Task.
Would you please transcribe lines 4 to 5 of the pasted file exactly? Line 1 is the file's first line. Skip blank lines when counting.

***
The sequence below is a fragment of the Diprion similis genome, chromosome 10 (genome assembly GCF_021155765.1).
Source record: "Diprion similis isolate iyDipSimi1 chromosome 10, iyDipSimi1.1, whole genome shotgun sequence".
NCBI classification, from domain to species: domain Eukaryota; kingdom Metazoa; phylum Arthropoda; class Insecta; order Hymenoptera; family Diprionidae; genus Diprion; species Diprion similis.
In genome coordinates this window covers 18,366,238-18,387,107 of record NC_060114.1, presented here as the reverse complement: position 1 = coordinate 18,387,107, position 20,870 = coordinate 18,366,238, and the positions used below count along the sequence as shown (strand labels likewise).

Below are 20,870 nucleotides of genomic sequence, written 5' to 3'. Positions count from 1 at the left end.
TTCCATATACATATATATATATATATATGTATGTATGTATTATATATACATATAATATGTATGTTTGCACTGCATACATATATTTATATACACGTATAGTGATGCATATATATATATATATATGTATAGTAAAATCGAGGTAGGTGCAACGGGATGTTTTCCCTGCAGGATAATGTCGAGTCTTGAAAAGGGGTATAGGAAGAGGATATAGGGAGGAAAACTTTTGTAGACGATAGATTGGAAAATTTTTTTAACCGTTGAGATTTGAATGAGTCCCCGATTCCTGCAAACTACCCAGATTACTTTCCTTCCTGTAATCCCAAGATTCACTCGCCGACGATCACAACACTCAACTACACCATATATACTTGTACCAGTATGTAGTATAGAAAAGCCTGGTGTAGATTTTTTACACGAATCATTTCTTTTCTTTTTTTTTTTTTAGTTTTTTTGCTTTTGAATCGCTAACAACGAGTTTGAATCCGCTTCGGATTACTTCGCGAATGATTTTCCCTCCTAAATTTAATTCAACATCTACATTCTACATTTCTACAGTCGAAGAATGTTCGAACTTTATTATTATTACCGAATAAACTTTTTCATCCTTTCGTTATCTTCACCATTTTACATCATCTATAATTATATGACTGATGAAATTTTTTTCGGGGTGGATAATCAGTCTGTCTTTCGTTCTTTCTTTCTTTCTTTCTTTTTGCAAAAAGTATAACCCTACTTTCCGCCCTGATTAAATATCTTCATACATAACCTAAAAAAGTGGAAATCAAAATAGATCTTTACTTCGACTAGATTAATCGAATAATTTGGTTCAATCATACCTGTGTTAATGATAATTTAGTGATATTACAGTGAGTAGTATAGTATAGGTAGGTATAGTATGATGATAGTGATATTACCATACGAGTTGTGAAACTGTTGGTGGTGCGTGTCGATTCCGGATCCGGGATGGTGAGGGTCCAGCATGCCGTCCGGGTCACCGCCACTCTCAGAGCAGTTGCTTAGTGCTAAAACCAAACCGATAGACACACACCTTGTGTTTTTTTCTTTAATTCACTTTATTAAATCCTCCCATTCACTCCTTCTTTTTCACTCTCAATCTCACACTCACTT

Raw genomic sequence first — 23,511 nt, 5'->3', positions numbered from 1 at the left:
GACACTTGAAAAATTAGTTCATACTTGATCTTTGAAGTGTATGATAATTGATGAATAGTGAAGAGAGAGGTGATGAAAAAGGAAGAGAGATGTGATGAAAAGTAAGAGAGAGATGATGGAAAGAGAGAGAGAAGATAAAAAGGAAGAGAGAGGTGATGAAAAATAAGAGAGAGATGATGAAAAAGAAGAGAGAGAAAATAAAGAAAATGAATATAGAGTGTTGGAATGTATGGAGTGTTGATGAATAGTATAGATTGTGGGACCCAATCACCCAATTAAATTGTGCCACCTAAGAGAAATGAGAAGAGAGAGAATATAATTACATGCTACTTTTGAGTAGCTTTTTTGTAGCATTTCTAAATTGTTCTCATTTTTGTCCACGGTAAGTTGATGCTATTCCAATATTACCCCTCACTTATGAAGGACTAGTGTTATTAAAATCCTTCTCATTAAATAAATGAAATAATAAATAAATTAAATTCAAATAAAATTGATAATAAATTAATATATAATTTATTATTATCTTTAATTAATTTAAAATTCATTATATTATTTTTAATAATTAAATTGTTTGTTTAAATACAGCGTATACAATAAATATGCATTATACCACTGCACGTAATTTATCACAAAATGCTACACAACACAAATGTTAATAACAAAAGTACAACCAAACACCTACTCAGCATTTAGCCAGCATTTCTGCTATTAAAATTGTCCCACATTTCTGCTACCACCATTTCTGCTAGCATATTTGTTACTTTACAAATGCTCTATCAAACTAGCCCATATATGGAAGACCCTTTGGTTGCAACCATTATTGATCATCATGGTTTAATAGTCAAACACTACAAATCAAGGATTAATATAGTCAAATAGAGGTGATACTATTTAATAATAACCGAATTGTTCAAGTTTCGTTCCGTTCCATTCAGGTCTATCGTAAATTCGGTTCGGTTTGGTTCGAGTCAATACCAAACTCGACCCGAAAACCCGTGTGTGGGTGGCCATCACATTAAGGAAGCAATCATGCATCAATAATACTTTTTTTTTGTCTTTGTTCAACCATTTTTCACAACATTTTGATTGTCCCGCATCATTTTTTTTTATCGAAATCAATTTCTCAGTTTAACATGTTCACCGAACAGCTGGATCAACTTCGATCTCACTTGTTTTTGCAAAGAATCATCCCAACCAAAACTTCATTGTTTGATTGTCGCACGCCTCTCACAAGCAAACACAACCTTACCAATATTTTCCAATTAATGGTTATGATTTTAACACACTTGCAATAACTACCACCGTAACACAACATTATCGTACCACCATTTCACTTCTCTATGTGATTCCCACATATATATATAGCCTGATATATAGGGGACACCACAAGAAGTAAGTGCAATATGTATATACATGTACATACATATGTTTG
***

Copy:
In genome coordinates this window covers 18,366,238-18,387,107 of record NC_060114.1, presented here as the reverse complement: position 1 = coordinate 18,387,107, position 20,870 = coordinate 18,366,238, and the positions used below count along the sequence as shown (strand labels likewise).

Below are 20,870 nucleotides of genomic sequence, written 5' to 3'. Positions count from 1 at the left end.